An exception occurs when some major error happens within your application. You may have heard the term General Protection Fault (GPF). This is a result of not handling an exception, resulting a fatal crash of your application. However, don't jump to the conclusion that you should start putting exception-handling code everywhere. An exception should be the last step you perform when all else fails. Your error-handling code should be designed well enough so as to avoid an exception altogether. For instance, if you allocate an area of memory to be accessed through a pointer, you should first check to see whether the memory allocation succeeded rather than trying to dereference the pointer and catching the exception when it occurs. In other words, you should catch errors within your application so that an exception never occurs.
Exception handling and debugging with the .NET Framework is very similar to using the exception classes provided in the MFC library. However, the exception handling in the .NET Framework is more robust and provides even a higher level of detail than the MFC library provides. The .NET Framework is highly protected, using exception handling to guard against errors. However, that also requires you to correctly handle the exceptions generated by the .NET Framework. If you fail to do so, your application will terminate with an unhandled exception when an exception is generated.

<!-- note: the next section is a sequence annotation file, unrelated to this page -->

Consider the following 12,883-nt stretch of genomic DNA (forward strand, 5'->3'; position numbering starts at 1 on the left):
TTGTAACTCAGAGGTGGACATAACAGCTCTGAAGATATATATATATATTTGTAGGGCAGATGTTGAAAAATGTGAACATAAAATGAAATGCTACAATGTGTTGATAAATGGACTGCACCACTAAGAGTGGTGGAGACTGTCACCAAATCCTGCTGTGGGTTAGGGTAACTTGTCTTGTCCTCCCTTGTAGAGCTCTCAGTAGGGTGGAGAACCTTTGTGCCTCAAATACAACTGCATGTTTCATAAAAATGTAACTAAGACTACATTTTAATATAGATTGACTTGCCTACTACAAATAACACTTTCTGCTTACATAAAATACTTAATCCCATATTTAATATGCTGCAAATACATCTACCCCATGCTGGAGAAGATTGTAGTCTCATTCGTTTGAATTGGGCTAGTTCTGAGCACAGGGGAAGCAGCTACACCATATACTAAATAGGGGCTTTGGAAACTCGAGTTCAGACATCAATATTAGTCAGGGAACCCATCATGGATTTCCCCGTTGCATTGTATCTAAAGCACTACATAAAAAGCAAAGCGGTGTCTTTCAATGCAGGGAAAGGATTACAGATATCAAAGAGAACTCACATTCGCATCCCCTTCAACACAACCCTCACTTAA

Debugging statements in your .NET applications are also different than in MFC. Instead of macros, such as ASSERT, TRACE, and so on, the .NET Framework provides classes that give similar functionality and even expanded capabilities. The .NET Framework also provides a means to turn debugging statements on and off dynamically at runtime.
The classes you'll be primarily interested in include the System::Exception class and its derivatives and the System::Diagnostics::Debug and System::Diagnostics::Trace classes. Additional classes in the System::Diagnostics namespace are also useful and worth looking at. For example, there are classes for performance monitoring, event logs, process management, and so on.